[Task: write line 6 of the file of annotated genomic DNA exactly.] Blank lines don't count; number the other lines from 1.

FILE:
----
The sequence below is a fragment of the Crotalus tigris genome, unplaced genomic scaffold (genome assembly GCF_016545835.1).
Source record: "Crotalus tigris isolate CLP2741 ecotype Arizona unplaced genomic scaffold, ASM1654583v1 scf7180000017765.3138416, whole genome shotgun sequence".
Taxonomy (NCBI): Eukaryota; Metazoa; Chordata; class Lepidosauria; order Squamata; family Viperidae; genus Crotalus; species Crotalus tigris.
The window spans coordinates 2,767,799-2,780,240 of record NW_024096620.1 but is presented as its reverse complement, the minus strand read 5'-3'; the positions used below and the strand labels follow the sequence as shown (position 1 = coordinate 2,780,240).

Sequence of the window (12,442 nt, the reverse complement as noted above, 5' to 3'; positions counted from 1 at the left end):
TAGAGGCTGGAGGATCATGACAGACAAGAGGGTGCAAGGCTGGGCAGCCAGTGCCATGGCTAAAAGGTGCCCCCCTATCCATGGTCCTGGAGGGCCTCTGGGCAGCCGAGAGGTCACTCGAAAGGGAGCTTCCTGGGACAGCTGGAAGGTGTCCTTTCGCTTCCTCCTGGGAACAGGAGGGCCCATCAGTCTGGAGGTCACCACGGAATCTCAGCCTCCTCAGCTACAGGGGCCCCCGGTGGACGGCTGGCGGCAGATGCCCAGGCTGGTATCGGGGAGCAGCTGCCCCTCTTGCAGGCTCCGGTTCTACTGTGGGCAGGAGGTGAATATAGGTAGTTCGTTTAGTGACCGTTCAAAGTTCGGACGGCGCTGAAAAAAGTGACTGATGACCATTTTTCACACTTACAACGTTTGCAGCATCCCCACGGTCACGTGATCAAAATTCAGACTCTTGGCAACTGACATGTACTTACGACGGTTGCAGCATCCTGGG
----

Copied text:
TAGAGGCTGGAGGATCATGACAGACAAGAGGGTGCAAGGCTGGGCAGCCAGTGCCATGGCTAAAAGGTGCCCCCCTATCCATGGTCCTGGAGGGCCTCTGGGCAGCCGAGAGGTCACTCGAAAGGGAGCTTCCTGGGACAGCTGGAAGGTGTCCTTTCGCTTCCTCCTGGGAACAGGAGGGCCCATCAGTCTGGAGGTCACCACGGAATCTCAGCCTCCTCAGCTACAGGGGCCCCCGGTGGACGGCTGGCGGCAGATGCCCAGGCTGGTATCGGGGAGCAGCTGCCCCTCTTGCAGGCTCCGGTTCTACTGTGGGCAGGAGGTGAATATAGGTAGTTCGTTTAGTGACCGTTCAAAGTTCGGACGGCGCTGAAAAAAGTGACTGATGACCATTTTTCACACTTACAACGTTTGCAGCATCCCCACGGTCACGTGATCAAAATTCAGACTCTTGGCAACTGACATGTACTTACGACGGTTGCAGCATCCTGGG